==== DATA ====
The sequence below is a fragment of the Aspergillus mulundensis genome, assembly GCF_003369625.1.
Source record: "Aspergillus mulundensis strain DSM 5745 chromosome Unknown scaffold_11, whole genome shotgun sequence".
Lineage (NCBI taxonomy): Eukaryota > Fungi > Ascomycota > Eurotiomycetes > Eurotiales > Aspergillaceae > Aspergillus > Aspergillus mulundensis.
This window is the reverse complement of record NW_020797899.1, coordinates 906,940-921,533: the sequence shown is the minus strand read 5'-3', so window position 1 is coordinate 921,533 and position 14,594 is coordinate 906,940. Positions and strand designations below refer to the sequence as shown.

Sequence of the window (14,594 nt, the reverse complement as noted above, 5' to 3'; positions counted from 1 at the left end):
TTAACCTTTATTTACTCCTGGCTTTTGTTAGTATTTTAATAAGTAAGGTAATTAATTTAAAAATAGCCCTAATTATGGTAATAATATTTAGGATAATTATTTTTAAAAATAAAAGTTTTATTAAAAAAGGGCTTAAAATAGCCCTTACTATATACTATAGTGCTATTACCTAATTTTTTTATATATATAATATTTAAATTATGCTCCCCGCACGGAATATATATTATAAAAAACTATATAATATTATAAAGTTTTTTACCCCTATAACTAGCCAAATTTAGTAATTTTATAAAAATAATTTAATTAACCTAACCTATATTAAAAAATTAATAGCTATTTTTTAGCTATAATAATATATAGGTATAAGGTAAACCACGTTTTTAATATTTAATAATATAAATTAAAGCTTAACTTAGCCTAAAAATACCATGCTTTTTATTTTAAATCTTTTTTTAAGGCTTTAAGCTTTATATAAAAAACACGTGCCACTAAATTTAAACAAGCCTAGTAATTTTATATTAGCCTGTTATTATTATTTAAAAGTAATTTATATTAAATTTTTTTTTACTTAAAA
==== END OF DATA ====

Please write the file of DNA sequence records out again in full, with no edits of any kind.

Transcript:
The sequence below is a fragment of the Aspergillus mulundensis genome, assembly GCF_003369625.1.
Source record: "Aspergillus mulundensis strain DSM 5745 chromosome Unknown scaffold_11, whole genome shotgun sequence".
Lineage (NCBI taxonomy): Eukaryota > Fungi > Ascomycota > Eurotiomycetes > Eurotiales > Aspergillaceae > Aspergillus > Aspergillus mulundensis.
This window is the reverse complement of record NW_020797899.1, coordinates 906,940-921,533: the sequence shown is the minus strand read 5'-3', so window position 1 is coordinate 921,533 and position 14,594 is coordinate 906,940. Positions and strand designations below refer to the sequence as shown.

Sequence of the window (14,594 nt, the reverse complement as noted above, 5' to 3'; positions counted from 1 at the left end):
TTAACCTTTATTTACTCCTGGCTTTTGTTAGTATTTTAATAAGTAAGGTAATTAATTTAAAAATAGCCCTAATTATGGTAATAATATTTAGGATAATTATTTTTAAAAATAAAAGTTTTATTAAAAAAGGGCTTAAAATAGCCCTTACTATATACTATAGTGCTATTACCTAATTTTTTTATATATATAATATTTAAATTATGCTCCCCGCACGGAATATATATTATAAAAAACTATATAATATTATAAAGTTTTTTACCCCTATAACTAGCCAAATTTAGTAATTTTATAAAAATAATTTAATTAACCTAACCTATATTAAAAAATTAATAGCTATTTTTTAGCTATAATAATATATAGGTATAAGGTAAACCACGTTTTTAATATTTAATAATATAAATTAAAGCTTAACTTAGCCTAAAAATACCATGCTTTTTATTTTAAATCTTTTTTTAAGGCTTTAAGCTTTATATAAAAAACACGTGCCACTAAATTTAAACAAGCCTAGTAATTTTATATTAGCCTGTTATTATTATTTAAAAGTAATTTATATTAAATTTTTTTTTACTTAAAA